The art of marketing facilitation

“Wow, this was the most effective meeting I’ve been to since I joined this organization!” My client enthused. “We should work with facilitation more often if we want to get things done.”

The benefits of working with a facilitator are obvious to those who have just experienced a well-facilitated session. But why is it that facilitators often struggle making the case to new and potential clients?

One challenge might be the versatility of the craft. Defined as “the act of making something easier”, facilitation helps organizations in an astounding variety of situations, including strategy development, learning, conflict resolution and project planning. Potential clients range from local volunteer groups to large multinational corporations, from government institutions to schools and campaigning networks.

This can make it hard for clients to envision how a facilitated meeting or process would help them in their particular situation. As facilitators, our challenge is to move beyond “have flipchart, will travel” and to start speaking the language of the client: whom do we help – and what do we help them to do?

While part of our craft is to adapt our tools to the challenge at hand, potential clients want to know beforehand that you understand them, and that you can help. Examples are a great way for them to see that you work with people like them, in their specific situation. We need to think beyond our list of tools: It’s the result that counts, not the process.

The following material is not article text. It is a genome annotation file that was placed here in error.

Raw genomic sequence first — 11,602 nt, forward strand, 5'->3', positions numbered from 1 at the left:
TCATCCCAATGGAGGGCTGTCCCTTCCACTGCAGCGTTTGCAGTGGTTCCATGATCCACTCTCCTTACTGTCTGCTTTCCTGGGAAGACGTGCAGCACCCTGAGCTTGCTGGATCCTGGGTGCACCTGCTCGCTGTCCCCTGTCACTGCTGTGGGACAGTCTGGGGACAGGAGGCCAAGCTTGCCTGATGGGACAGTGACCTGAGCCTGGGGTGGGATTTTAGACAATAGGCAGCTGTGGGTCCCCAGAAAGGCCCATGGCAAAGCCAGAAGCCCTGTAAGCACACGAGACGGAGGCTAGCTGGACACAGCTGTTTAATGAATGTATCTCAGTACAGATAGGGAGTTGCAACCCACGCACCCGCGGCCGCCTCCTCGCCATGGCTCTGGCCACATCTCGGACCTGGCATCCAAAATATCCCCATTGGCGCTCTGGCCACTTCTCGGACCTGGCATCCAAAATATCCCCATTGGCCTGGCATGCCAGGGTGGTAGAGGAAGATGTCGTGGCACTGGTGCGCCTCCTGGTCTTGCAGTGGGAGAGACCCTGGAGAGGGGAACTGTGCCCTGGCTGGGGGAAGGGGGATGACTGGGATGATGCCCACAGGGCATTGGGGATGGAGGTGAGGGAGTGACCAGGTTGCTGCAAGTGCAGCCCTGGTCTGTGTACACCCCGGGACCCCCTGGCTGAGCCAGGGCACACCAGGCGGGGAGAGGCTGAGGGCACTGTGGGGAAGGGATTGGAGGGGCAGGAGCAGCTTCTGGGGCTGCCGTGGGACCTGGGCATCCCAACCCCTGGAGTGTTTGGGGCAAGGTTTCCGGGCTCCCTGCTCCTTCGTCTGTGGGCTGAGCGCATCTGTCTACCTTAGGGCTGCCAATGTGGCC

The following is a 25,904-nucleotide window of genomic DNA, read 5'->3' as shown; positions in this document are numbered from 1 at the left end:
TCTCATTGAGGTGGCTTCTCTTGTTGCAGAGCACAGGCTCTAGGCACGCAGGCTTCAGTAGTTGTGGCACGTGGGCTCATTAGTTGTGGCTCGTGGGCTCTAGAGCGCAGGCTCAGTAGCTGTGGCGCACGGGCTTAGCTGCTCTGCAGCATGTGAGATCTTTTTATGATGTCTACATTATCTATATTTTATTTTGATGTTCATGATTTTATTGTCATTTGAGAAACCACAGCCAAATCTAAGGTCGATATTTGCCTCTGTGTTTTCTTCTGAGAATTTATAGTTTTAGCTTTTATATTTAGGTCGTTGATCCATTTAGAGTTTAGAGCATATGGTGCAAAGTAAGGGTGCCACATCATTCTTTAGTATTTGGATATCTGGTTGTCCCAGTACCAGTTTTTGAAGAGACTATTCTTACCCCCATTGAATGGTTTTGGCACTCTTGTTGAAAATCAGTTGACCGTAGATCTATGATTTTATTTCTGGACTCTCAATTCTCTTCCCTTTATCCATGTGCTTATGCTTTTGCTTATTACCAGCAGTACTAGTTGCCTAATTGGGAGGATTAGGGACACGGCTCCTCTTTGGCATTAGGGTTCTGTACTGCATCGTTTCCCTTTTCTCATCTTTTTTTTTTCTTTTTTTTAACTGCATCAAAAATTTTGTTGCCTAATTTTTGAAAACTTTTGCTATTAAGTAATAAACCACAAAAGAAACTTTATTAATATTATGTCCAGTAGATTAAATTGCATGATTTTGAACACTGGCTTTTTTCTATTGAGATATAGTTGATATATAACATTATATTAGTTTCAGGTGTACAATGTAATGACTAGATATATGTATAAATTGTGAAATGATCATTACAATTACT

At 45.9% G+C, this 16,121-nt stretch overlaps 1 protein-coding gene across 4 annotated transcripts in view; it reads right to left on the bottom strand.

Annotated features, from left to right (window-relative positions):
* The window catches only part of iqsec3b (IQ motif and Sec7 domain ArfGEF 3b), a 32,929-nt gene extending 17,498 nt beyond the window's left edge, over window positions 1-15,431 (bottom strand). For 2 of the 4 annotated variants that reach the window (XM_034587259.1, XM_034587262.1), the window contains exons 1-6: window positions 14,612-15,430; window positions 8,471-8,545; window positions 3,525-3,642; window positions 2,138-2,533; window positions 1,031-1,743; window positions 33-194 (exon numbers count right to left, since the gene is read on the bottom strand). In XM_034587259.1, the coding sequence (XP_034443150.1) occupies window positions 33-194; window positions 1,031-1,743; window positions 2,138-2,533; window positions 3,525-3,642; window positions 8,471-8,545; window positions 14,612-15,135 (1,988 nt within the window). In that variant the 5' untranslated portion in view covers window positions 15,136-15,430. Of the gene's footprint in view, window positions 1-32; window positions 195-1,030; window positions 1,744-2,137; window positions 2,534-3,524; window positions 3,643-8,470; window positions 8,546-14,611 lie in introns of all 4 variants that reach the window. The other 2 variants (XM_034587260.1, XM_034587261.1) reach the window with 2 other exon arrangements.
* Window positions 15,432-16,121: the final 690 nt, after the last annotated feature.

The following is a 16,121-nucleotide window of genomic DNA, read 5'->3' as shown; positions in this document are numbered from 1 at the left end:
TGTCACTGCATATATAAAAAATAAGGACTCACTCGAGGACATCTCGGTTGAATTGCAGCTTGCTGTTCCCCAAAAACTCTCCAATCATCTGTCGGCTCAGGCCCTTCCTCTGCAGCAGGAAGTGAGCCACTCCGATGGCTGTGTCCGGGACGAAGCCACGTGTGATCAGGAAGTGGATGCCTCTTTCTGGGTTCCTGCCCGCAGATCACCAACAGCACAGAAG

If potential clients cannot see the benefits upfront, they are likely to choose the biggest competition of professional facilitation: business as usual. Choosing to work with an external facilitator for the very first time can feel risky: it requires not just a monetary commitment, but also the willingness to get deeply involved in the preparation and outcomes of the process. It also might stir up vulnerabilities around power, conflict and shame in the organization.

As facilitators, we know how to work with these questions in ongoing client relations. But here’s the challenge: How can we talk about our work in a way that helps prospective clients take courageous decisions and commit to change in their organizations – before we’ve even met them?

This is where marketing comes in. It’s time we made it easier for our clients to say ‘hell yeah’ to hiring us so that we can do more of our best work in the world.

Join us for a workshop on the Art of Marketing Facilitation at the IAF Conference next month in Copenhagen to explore how you can step up your marketing game – especially if you are feeling conflicted about ‘selling yourself’.

http://facilitationreloaded.com

The art of marketing facilitation
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